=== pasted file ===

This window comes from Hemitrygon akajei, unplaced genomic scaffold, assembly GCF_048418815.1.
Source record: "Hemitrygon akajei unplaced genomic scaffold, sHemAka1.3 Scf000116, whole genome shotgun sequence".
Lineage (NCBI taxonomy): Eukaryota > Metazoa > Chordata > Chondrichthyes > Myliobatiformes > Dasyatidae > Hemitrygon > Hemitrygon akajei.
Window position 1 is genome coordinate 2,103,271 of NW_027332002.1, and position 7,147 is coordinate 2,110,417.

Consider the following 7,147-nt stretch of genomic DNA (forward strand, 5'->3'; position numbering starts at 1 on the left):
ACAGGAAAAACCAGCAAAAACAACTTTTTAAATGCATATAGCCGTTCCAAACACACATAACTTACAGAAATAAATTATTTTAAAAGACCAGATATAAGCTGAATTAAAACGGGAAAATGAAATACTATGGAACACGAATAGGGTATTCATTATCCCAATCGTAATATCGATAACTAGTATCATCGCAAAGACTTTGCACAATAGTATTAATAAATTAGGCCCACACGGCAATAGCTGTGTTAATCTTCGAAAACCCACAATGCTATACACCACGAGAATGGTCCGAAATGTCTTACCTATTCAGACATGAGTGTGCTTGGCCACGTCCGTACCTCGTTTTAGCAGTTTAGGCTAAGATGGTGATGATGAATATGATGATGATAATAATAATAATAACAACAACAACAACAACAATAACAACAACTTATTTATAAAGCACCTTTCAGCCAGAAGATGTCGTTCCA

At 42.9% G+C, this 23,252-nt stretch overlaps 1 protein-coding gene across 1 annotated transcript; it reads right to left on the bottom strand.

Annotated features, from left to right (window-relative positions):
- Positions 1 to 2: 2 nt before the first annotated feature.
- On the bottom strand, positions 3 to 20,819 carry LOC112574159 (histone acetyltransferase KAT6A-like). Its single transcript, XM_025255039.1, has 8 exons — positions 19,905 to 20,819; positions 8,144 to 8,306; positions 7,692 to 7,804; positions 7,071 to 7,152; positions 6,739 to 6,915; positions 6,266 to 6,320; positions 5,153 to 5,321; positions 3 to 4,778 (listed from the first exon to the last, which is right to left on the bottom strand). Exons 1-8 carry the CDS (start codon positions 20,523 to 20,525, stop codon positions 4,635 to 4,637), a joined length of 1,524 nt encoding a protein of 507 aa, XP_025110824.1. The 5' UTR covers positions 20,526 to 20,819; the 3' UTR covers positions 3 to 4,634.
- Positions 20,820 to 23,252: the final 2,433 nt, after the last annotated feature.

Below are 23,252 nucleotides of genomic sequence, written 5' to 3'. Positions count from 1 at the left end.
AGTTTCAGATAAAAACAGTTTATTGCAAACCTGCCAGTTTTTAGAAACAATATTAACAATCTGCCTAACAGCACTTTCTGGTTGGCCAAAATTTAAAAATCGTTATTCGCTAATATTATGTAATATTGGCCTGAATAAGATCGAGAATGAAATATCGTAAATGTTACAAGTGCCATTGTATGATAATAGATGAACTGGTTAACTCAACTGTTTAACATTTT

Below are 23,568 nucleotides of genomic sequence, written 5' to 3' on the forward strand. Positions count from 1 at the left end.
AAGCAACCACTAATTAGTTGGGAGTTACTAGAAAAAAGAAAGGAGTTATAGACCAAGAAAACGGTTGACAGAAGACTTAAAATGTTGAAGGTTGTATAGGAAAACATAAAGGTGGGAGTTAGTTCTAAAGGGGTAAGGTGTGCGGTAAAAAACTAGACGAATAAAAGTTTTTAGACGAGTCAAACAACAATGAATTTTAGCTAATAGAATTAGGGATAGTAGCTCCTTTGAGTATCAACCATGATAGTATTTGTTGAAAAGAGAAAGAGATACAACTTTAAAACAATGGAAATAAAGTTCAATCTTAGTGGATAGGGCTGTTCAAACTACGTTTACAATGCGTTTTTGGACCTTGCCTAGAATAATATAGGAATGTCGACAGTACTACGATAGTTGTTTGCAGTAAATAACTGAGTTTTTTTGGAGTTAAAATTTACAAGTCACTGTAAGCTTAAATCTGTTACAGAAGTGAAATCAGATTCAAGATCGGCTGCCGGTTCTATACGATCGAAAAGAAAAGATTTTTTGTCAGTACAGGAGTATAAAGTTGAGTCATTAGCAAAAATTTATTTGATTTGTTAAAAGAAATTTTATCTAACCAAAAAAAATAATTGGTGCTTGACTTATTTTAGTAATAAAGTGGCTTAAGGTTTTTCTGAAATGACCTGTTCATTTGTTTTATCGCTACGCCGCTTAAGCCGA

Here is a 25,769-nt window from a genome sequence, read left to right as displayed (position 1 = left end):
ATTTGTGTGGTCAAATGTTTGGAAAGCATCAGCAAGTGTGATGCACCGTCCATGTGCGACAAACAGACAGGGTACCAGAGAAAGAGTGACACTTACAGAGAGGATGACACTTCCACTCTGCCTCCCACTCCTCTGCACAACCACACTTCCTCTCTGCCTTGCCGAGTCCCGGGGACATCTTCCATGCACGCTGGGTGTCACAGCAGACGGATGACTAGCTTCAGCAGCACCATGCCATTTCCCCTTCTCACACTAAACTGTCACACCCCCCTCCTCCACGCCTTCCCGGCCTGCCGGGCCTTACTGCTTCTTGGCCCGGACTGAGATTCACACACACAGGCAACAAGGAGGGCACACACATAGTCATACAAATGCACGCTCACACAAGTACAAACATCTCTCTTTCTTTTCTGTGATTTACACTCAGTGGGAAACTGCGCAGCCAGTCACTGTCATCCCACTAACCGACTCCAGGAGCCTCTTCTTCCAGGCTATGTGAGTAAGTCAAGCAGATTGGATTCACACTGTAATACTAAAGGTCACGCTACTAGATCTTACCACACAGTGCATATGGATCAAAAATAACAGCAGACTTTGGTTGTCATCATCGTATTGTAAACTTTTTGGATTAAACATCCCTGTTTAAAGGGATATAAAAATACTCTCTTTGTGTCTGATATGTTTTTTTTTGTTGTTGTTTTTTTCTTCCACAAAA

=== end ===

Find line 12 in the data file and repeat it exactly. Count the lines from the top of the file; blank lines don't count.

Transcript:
Below are 23,252 nucleotides of genomic sequence, written 5' to 3'. Positions count from 1 at the left end.